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ERIC Number: EJ791651
Record Type: Journal
Publication Date: 2007-May
Pages: 6
Abstractor: ERIC
ISSN: ISSN-0018-2745
One Vote for the Electoral College
Turner, John J., Jr.
History Teacher, v40 n3 p411-416 May 2007
For students of history, the acrimonious and contentious 1876 presidential canvass came to mind during the 2000 election imbroglio. Democrat Samuel J. Tilden won the popular vote, but to the dismay of outraged Democrats, an electoral commission of eight Republicans and seven Democrats decided along strict party lines to give twenty disputed electoral votes to the Republican Rutherford B. Hayes, and thus the presidency. The hotly contested 2000 presidential campaign produced similar howls of protest when Republican George W. Bush won the election with a controversial majority in the Electoral College even though his Democratic challenger Al Gore received approximately 500,000 more popular votes. Scholars, pundits, editors, politicians, and others called for the abolition or reform of this "ridiculous setup, which thwarts the will of the majority, distorts presidential campaigning and has the potential to produce a true constitutional crisis." The current demand for change has deep historical roots dating back to 1796 when William Smith, Federalist of South Carolina, urged a revision of the electoral system because "it had been discovered that great inconveniences might arise." Since that time, hundreds of proposals have emerged and yet, with the exception of the adoption of the Twelfth Amendment in 1804, all have failed. It is likely that present efforts will meet the same fate. Why? The attempt to answer this question offers American History instructors secondary and college classrooms an opportunity to examine the merits of various reform proposals and how they might impact the "whole solar system of governmental power." Proposals address issues of one person-one vote, differences between large and small states, interest groups, political parties, federalism, checks and balances, separation of powers, majority rule, and minority rights. The purpose of this brief article is to stimulate the discussion by suggesting that the answer to why there has been no change is rooted in the reasons for the adoption of the Electoral College in 1787 and the evolution of the two-party system during the early years of the republic. It is this history which explains why the Electoral College should be preserved. (Contains 10 notes.)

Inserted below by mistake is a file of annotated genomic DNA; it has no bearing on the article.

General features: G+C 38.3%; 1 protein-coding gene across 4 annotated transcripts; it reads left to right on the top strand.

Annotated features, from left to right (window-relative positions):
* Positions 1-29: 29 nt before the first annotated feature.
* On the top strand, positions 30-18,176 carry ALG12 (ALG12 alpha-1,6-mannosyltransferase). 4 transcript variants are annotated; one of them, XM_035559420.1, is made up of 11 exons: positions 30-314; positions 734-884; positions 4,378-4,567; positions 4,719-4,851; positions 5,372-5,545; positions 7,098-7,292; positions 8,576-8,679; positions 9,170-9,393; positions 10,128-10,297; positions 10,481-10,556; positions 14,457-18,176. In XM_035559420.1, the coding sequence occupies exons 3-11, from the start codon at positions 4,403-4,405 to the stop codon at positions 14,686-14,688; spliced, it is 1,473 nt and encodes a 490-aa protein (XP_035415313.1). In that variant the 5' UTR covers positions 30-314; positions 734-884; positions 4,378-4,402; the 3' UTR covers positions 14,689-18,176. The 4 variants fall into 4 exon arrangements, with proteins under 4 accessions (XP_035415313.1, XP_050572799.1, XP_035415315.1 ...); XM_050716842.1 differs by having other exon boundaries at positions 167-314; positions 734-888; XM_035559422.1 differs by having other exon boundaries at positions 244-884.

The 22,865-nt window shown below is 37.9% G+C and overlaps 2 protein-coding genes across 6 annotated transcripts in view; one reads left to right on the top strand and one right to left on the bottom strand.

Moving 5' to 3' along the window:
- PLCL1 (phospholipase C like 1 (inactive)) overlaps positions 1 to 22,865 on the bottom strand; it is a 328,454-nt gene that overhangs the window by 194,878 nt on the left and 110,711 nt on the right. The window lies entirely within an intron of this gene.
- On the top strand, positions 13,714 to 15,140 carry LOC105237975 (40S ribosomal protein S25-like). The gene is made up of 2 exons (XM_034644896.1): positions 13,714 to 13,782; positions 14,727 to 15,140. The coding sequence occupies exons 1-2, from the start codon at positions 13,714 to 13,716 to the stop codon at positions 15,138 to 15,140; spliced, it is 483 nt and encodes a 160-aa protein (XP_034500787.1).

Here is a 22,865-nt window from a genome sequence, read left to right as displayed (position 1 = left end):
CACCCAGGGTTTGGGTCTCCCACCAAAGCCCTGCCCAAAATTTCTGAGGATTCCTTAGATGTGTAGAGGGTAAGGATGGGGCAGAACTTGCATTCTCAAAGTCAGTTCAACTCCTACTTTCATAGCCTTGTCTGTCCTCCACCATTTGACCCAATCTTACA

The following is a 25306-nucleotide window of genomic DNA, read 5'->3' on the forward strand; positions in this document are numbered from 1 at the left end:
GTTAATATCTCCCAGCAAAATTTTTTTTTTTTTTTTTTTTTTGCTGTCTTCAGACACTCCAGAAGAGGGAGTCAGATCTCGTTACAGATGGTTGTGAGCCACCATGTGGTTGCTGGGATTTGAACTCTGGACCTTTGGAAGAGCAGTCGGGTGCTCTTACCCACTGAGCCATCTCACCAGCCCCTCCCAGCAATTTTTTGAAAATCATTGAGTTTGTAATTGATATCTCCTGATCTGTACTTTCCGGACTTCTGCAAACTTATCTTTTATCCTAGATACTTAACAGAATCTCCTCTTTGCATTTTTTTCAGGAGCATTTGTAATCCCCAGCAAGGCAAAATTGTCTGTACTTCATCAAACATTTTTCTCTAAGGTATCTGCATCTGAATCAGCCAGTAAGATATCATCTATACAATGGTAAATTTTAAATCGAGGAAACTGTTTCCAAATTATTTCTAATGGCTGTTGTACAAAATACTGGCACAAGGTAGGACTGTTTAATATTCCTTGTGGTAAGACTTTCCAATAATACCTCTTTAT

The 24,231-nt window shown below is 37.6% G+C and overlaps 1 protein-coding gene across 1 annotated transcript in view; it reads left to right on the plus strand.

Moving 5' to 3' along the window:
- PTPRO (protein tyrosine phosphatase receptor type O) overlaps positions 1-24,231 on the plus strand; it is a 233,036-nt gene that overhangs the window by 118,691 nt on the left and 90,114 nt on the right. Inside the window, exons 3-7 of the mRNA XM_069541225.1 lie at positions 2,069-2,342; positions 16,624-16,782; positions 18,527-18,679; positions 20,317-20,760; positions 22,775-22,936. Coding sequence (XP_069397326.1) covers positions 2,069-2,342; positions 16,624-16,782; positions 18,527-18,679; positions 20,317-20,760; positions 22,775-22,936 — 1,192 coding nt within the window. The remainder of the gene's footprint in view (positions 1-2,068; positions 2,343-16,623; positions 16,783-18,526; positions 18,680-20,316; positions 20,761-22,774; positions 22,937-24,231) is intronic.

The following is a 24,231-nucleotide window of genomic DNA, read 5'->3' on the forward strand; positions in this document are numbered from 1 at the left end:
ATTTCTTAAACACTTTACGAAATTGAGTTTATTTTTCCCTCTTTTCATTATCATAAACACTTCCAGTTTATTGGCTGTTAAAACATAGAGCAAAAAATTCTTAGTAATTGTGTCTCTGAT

Society for History Education. California State University, Long Beach, 1250 Bellflower Blvd, Long Beach, CA 90840-1601. Tel: 562-985-2573; Fax: 562-985-5431; Web site:
Publication Type: Journal Articles; Reports - Descriptive
Education Level: Elementary Secondary Education; Higher Education; Postsecondary Education; Secondary Education
Audience: N/A
Language: English
Sponsor: N/A
Authoring Institution: N/A